The Blue Bird and The Red Devil
Okay so what I’m about to tell you is something that I am immensely proud of and something that is as much a part of me as the city I was born in. It may cause some of you to judge me, so much so that some of you may never grace the pages of this blog again. I dearly hope that isn’t the case.
I’m a Manchester United fan.
For those of you who don’t know, Manchester United (Man Utd) is a football club from the north west of England that plays in the English Premier League and has arguably been one of the most successful clubs in world football. But Man Utd are much, much more than just that. They are a global organisation that operate through what they refer to on their website as “three principal sectors – Commercial, Broadcasting and Matchday”. So besides being a squad of elite athletes and coaching staff, Man Utd is an incredibly large and complex organisation that creates revenue for their global brand via such things as sponsorship deals, merchandising, new media content delivery, ticketing and broadcasting. Now whilst an organisation as diverse as this that potentially has employees from the boardroom all the way to the ticketing office using social media, the purpose of this post is to highlight how the Club can avoid the risks that its ambassadors (the players) could inadvertently expose them to.
- Loss of Confidential Information
Man Utd has 16 players on their verified Twitter member’s list all of which who theoretically have access to a wide variety of confidential information, player fitness, match day tactics and training regimes to name but a few. Couple this risk with the racially charged comments recently made by Rio Ferdinand on Twitter it is clear that there needs to be either better training on the acceptable use of social media among the players or a more stringent social media policy; probably a combination of the two. Comments made by Man Utd Manager Sir Alex Ferguson suggests that they do have a policy in place as he states that the club has “given instructions to the players that they cannot talk about Manchester United”, but clearer guidelines would surely need to extend to the sorts of comments that the club finds unacceptable as well as those in breach of confidentiality agreements.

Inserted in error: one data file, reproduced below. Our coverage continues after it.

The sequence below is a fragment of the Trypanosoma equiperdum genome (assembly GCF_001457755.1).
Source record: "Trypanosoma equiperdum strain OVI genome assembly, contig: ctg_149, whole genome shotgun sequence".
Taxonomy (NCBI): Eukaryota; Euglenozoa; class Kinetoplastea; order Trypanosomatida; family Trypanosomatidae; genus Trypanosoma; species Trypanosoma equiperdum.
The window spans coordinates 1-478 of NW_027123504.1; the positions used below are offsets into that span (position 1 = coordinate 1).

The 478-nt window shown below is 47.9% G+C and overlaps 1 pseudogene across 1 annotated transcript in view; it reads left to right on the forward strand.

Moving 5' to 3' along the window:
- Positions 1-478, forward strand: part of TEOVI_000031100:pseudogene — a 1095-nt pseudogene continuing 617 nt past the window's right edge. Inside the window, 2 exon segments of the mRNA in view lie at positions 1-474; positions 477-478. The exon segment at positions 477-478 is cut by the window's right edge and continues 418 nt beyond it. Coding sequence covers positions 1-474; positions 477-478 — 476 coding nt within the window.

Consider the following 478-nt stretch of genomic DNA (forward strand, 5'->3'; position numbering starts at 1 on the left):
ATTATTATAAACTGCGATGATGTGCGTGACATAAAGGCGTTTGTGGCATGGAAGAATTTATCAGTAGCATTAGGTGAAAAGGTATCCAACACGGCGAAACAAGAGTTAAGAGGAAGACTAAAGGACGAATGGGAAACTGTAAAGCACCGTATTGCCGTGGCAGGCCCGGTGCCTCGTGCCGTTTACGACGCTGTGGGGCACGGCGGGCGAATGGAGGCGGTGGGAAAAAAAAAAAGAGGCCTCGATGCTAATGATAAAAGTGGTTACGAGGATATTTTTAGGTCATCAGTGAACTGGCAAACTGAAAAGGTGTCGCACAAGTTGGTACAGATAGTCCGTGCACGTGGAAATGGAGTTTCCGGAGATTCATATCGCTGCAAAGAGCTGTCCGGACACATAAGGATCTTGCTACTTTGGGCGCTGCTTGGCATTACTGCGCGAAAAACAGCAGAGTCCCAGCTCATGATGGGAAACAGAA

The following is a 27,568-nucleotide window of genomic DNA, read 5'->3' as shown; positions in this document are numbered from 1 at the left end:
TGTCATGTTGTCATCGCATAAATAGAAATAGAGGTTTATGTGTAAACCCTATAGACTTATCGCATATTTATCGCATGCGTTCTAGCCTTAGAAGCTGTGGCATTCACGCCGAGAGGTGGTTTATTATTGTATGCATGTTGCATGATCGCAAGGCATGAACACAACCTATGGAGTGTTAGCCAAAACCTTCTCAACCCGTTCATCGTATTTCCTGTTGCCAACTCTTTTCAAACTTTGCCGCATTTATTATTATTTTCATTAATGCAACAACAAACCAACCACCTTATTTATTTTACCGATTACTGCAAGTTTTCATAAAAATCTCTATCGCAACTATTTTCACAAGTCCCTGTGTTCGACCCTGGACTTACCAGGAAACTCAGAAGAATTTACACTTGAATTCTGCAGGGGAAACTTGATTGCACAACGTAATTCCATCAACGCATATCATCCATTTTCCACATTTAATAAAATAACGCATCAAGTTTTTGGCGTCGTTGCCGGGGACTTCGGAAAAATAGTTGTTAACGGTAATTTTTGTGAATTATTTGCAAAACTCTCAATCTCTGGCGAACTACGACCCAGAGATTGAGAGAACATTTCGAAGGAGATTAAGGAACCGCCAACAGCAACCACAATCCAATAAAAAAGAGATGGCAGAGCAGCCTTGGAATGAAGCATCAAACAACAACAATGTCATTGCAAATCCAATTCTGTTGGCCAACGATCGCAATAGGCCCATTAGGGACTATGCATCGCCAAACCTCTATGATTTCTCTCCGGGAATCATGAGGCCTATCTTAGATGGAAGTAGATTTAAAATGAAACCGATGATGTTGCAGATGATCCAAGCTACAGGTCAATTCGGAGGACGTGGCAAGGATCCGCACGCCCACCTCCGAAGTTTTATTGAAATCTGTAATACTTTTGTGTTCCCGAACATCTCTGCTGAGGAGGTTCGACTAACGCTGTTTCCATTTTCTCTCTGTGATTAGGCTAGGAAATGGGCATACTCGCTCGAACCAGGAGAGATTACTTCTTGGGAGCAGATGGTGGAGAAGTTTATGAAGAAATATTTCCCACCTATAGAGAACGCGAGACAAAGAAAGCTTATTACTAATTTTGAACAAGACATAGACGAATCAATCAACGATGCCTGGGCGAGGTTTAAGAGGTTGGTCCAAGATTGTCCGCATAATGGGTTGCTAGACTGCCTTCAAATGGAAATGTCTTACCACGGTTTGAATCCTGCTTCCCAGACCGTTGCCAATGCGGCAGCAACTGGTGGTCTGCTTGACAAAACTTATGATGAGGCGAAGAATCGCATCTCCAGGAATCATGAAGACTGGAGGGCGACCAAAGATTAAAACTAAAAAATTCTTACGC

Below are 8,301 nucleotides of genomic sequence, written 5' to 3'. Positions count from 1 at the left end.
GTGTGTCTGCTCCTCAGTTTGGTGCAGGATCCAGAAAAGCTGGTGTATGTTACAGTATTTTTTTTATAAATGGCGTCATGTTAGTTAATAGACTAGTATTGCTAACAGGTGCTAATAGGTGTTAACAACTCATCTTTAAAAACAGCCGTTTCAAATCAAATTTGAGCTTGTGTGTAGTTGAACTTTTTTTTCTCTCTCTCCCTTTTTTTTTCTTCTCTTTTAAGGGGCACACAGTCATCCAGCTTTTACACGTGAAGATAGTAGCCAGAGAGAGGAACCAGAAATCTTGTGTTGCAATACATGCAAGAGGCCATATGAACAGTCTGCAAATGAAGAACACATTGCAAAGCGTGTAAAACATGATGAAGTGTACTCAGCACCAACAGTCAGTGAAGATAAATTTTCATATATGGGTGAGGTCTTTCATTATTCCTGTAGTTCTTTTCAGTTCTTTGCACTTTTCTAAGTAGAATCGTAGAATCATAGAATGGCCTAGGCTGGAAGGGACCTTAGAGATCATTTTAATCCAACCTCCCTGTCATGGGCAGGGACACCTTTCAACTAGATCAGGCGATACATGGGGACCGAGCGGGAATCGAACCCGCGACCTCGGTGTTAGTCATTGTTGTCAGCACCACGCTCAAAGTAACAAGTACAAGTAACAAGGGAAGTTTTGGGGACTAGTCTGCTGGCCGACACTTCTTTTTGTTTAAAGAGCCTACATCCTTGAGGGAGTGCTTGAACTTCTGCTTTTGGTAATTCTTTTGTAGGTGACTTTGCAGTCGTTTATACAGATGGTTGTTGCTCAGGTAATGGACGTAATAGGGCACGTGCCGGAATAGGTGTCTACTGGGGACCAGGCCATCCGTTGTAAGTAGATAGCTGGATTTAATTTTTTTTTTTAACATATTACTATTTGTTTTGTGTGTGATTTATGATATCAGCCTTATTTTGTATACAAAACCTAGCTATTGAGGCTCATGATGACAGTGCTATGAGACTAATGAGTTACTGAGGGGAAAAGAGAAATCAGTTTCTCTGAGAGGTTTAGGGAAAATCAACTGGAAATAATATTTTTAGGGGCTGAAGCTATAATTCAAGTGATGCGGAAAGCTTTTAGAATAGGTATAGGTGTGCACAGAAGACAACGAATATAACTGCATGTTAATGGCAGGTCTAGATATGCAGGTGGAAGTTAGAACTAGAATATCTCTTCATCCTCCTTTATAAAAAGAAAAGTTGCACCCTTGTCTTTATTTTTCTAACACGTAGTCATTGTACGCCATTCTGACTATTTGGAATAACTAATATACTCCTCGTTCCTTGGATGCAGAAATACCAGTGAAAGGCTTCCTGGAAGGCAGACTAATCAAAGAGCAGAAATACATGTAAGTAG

Success is something that has driven this club since it was formed in 1878 and for this to continue and for the reputation of the club not to suffer I believe that while embracing all that social/enterprise media has to offer, there needs to be a greater focus on teaching the club’s ambassadors of its proper usage. Thereby educating them on the positives it can foster and hopefully preventing the temptation to use it as a soapbox so they can keep the devil on the emblem and not on their shoulders.
About andrewdcookProject Manager/Animator/Beer Snob
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